So on the most straightforward examination of the available historical evidence, Doherty's “conspiracy of silence” simply does not exist.   It is broken by the Pauline epistles, by extra-Biblical attestation, and by the gospels themselves.   In closing, I would like to note that only one document need be left standing for Doherty’s conspiracy of silence to fall. Doherty’s basic strategy is to impugn a document by any means available, then dismiss it wholesale because it is not “reliable. ” This is a sloppy hermeneutic, and is evidence of Doherty’s biased approach.


It is something of a truism to say that you can present a bad argument for a true conclusion, and you can present a good argument for a false conclusion. Presenting a good argument for a false conclusion is just a lot harder.   It must be acknowledged that this – making a good argument for a false conclusion – is a skill that Doherty has mastered.

So how does he do it? What is the foundation of his arguments?  Doherty makes bold assertions of questionable facts.   Since most people are disposed to believe what people tell them, they accept Doherty’s facts at face value.   For example, consider Doherty’s characterization of Minucius Felix’ position on the resurrection.   Doherty claimed that Minucius Felix “heaped scorn on any doctrine of a crucified man as divine and redeemer. ”  This reference was presented without attribution, and only by careful research could the reference be recovered. It was then necessary to carefully read Felix’ work to realize that it was a dialogue, and to discover that the complaint Doherty referred to was actually refuted.  

Ancient scholarship is an extremely complex field.   It requires long and tedious research.   Doherty is a master of simplifying it but his simplifications are invariably unbalanced (if not false).   His avowed purpose is to refute Christianity – this is hardly surprising. For this reason, it is important that to balance your reading of Doherty with the reading of other scholars. For something as accessible as Doherty’s work, but from the opposite perspective, I would recommend by Lee Strobel's The Case for Christ. For a more scholarly work, I would recommend Historical Reliability of the Gospels, by Craig Blomberg.   It must be acknowledged that both write from an unabashedly biased perspective. But that may be just the ticket in the face of Doherty’s extreme positions.   For a truly balanced perspective, I would recommend The Meaning of Jesus: Two Visions by N. T. Wright and Marcus Borg.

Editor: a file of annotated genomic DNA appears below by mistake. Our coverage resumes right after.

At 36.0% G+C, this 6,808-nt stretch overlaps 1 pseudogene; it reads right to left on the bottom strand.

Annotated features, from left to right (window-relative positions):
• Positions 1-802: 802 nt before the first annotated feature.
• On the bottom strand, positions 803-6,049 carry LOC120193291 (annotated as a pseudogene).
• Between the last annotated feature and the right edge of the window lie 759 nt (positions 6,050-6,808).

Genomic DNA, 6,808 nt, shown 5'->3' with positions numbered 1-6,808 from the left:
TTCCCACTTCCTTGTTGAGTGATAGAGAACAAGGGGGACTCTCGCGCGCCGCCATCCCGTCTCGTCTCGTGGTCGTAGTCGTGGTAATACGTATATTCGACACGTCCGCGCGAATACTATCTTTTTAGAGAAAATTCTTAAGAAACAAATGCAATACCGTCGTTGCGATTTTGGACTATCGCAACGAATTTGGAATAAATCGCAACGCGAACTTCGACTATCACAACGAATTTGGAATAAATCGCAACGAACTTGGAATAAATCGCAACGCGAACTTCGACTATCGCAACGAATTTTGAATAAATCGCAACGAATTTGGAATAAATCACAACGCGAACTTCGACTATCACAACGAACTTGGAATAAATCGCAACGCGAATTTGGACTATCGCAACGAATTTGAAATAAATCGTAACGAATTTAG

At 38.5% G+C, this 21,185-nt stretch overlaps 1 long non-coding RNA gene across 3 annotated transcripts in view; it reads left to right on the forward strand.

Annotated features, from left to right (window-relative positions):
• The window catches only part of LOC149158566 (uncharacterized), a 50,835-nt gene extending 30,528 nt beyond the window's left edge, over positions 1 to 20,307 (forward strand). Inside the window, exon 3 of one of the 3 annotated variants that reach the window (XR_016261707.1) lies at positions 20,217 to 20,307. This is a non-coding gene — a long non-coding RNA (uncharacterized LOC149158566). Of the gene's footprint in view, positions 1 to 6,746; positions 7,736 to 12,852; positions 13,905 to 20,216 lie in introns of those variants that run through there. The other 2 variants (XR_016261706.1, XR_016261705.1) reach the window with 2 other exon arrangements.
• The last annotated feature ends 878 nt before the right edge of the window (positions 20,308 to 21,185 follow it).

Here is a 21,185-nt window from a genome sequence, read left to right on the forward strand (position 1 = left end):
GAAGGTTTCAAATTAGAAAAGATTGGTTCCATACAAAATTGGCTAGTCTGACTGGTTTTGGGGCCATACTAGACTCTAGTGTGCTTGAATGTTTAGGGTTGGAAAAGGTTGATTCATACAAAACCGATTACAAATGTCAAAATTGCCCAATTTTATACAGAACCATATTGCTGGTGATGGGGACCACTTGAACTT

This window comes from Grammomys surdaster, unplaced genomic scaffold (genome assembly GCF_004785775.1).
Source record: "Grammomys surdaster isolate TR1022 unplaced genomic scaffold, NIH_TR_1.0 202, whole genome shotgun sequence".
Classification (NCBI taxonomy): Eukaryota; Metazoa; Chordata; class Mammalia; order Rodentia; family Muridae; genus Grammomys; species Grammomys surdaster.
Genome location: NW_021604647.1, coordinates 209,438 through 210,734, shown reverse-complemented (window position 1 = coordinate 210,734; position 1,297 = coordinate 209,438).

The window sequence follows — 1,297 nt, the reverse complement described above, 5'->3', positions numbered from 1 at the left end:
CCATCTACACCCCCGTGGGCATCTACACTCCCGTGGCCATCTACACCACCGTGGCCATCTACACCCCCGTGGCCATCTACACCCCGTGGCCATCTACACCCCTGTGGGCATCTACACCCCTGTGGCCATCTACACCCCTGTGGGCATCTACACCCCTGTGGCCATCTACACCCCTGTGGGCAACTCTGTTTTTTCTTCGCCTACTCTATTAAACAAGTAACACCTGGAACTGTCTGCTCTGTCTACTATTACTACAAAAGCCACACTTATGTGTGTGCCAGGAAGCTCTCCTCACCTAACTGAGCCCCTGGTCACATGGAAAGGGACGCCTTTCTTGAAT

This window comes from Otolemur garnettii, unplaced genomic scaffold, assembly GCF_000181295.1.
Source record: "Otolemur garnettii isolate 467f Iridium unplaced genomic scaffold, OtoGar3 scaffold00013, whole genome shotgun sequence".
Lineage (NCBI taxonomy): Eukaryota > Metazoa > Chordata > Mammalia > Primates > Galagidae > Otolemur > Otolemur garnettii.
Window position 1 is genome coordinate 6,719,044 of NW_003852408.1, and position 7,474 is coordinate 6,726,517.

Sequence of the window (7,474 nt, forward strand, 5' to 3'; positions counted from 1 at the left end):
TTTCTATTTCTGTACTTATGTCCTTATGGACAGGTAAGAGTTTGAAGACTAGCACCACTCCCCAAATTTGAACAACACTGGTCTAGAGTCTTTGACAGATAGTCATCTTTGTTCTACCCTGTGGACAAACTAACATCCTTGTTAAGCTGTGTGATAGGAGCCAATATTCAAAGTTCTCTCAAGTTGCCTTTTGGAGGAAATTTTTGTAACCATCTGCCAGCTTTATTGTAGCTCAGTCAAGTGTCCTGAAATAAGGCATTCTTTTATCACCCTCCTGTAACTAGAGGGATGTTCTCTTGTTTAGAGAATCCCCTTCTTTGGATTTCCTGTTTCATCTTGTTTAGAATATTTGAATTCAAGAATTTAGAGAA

In any case, don’t suppose you will find the answers in Doherty’s writings.

Works Cited

Blomberg, Craig.   Intervarsity Press, 1987.   “Caesarea Philippi”. 1999.   Catholic Enyclopedia.   3 Dec 2000.  

Doherty, Earl. 1997.   “Solving the Jesus Puzzle”.   27 Nov. 2000. .

Holding, J. P. “Josephus: A Double Dose of the Messiah”. 3 Dec 2000.  

Josephus, Flavius. .   Rome, 93CE.   Wesley Center for Applied Theology. 3 Dec. 2000.   < http://wesley. nnu. edu/josephus/ant-18. htm>.

Lightfoot, John. 1893.   “Internal Evidence for the authenticity and genuineness of Saint John’s Gospel”. 21 Nov. 2000.   .

Mack, Burton. 1998.   “Q: The Lost Gospel. ”3 Dec. 2000. < http://www. cygnus-study. com/pageq. shtml>

“Pontius Pilate”. 1999.   Catholic Encyclopedia.   3 Dec 2000. .

Strobel, Lee.   The Case for Christ. . Intervarsity Press, 1996.

“Tacitus”.   1999.   Brittanica Online. 3 Dec 2000.  

"The Coincidences of the Testimonium of Josephus and the Emmaus Narrative of Luke", G. J. Goldberg, The Journal for the Study of the Pseudepigrapha

Van Voorst. .   Stamford, CT: Wadsworth, 2000.  


[i] PETA. See http://www. jesusveg. org

[ii] Yancey, The Jesus I Never Knew

[iii] Consider the Muslim acceptance of Jesus as a prophet (however attenuated), or the way in which many Buddhists have reinterpreted him as a Bodhisatva